ACES ON BRIDGE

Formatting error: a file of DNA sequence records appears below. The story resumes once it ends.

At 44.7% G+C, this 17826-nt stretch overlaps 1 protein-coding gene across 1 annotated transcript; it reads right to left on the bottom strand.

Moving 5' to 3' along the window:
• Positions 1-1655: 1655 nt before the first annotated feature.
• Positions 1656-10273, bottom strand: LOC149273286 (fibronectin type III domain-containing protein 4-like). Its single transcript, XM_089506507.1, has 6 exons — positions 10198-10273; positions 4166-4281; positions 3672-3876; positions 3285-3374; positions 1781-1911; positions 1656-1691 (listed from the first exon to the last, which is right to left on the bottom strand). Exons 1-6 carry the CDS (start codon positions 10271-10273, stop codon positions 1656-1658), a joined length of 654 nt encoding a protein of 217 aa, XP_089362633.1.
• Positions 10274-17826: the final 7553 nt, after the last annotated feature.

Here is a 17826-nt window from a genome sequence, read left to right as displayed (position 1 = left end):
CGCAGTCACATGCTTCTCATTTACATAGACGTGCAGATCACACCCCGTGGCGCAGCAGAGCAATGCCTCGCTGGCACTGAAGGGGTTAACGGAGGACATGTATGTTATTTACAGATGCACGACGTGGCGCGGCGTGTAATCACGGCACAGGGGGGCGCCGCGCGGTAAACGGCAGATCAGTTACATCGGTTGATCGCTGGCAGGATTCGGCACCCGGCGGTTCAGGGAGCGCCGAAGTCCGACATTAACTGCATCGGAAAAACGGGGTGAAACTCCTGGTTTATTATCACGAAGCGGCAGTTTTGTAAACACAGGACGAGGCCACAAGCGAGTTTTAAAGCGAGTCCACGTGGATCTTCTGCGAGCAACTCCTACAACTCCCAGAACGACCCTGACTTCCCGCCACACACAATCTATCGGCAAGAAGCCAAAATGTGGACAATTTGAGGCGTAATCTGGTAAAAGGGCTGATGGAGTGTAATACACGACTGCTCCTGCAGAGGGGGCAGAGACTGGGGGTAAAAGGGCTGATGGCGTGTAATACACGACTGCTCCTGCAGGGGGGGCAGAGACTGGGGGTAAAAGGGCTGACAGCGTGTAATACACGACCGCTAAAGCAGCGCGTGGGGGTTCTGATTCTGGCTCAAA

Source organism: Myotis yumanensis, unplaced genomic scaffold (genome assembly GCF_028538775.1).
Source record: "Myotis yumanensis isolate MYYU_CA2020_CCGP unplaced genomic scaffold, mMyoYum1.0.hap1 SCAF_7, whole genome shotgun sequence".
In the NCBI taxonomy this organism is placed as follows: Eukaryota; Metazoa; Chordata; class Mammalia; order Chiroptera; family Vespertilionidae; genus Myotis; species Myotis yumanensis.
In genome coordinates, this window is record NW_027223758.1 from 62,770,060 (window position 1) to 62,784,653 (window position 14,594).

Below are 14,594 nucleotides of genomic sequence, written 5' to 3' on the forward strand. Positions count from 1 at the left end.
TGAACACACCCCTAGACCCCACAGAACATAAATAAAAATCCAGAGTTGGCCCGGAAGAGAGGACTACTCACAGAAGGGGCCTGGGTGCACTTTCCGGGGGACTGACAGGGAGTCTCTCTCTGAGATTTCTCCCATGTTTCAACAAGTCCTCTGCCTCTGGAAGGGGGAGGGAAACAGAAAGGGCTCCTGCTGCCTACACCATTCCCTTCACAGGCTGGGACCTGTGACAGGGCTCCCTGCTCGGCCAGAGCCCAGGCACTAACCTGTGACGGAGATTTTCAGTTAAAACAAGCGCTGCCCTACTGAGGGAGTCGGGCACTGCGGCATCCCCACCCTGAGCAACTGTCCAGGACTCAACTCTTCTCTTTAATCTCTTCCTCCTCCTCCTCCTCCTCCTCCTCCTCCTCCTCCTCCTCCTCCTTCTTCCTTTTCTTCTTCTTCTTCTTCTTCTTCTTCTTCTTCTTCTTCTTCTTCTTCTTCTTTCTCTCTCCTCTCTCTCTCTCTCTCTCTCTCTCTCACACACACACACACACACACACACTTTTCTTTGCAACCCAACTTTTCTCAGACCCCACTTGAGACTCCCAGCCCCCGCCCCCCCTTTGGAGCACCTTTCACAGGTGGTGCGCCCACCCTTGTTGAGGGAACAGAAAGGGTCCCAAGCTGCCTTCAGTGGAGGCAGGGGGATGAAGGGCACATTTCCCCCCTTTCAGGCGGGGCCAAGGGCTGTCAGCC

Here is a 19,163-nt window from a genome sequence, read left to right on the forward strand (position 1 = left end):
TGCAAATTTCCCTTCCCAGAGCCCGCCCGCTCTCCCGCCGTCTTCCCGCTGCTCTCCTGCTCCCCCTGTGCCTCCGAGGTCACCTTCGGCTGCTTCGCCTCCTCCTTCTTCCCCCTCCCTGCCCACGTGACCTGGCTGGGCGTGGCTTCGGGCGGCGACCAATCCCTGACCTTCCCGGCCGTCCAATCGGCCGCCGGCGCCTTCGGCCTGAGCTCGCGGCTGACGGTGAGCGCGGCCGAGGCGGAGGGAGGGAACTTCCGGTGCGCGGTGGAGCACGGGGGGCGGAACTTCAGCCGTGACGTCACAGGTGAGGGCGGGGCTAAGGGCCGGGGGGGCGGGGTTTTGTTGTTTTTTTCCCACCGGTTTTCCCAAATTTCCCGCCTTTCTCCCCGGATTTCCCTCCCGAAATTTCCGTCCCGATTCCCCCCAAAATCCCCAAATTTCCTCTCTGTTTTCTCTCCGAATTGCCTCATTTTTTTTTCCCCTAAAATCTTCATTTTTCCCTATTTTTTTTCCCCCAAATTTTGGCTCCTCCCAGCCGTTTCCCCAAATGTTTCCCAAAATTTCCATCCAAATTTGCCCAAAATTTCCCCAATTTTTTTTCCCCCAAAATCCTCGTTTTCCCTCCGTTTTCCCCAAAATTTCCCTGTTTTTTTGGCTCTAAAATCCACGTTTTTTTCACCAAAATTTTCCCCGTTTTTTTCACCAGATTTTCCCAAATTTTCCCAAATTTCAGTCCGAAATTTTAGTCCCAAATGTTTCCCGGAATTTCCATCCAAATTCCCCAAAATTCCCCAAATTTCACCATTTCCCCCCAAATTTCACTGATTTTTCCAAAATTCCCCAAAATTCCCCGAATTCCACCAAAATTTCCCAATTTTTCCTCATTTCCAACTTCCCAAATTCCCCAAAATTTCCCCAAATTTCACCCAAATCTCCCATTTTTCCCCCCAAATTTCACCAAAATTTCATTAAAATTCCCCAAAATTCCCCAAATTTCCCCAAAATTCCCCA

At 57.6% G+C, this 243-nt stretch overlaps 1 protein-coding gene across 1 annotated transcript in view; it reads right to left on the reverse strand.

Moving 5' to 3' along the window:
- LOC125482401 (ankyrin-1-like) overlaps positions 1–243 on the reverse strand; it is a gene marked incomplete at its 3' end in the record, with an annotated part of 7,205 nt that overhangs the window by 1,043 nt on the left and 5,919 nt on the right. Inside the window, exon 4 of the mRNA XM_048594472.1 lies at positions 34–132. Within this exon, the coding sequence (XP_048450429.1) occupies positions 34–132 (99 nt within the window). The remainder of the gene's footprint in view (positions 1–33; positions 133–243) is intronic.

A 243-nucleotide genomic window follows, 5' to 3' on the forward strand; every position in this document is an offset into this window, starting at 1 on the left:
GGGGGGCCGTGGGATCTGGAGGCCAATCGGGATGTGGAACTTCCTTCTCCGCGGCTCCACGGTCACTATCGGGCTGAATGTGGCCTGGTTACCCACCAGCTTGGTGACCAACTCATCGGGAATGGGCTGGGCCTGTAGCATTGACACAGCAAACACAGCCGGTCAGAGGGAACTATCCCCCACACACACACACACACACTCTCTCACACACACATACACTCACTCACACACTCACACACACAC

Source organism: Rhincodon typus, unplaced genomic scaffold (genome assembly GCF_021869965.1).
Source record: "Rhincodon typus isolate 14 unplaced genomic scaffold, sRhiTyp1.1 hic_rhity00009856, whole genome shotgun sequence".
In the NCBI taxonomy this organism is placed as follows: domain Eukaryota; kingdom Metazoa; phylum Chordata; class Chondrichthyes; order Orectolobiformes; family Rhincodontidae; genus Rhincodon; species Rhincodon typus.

Dear Mr. Wolff: With this hand: SPADES 3, HEARTSK-10-5-4-2, DIAMONDSA-J-7-2, CLUBS K-Q-3, I opened one heart and heard two spades tomyleft, followed by a double from mypartner; I then bid three diamonds. Now mypartner bid three spades. What does that show, and what should I do? — Bumblepuppy, Ketchikan, Alaska ANSWER: The threespade call asks you to bid three no-trump, or it may be the first move in a slam try for diamonds. You can’t bid three no-trump, of course, but you can bid four clubs to suggest this shape. Dear Mr. Wolff: Please explain tomewhat a safety play in bridge consists of. I seem to see quite a few different plays described by that term. — Taxi Driver, Pittsburgh, Pa. ANSWER: There are two completely different plays lumped under the heading of “safety play.” The first involves protecting yourself against an unkind distribution by a correct move. For example, with K-Q- 9-2 facing A-8-7-4, you might start with the king to pick up a bare jack or 10 in either opponent’s hand. The second usage is like a gambit at chess: sacrificing a trick you may not have had to lose to ensure you don’t lose two tricks. With K-J-8-7-2 facing A- 94, cashing the king and leading to the nine would be an example. Dear Mr. Wolff: You recently discussed this hand, where you heard partner double one diamondand a one-heart call to your right. With SPADES J-9- 6, HEARTS —, DIAMONDSQ-9- 65-2, CLUBS A-10-8-5-2, you bid two clubs and heard partner bid two hearts. Whydid you next bid two no-trump instead of three clubs? — Gorgonzola, Sioux City, Iowa ANSWER: I’d expect to be facing a 3-5-2-3 18-count or so. I don’t have any reason to repeat my clubs; partner knows I have them. Three no-trump could easily be making, but if my partner passes two no-trump, would three clubs be better? I doubt it.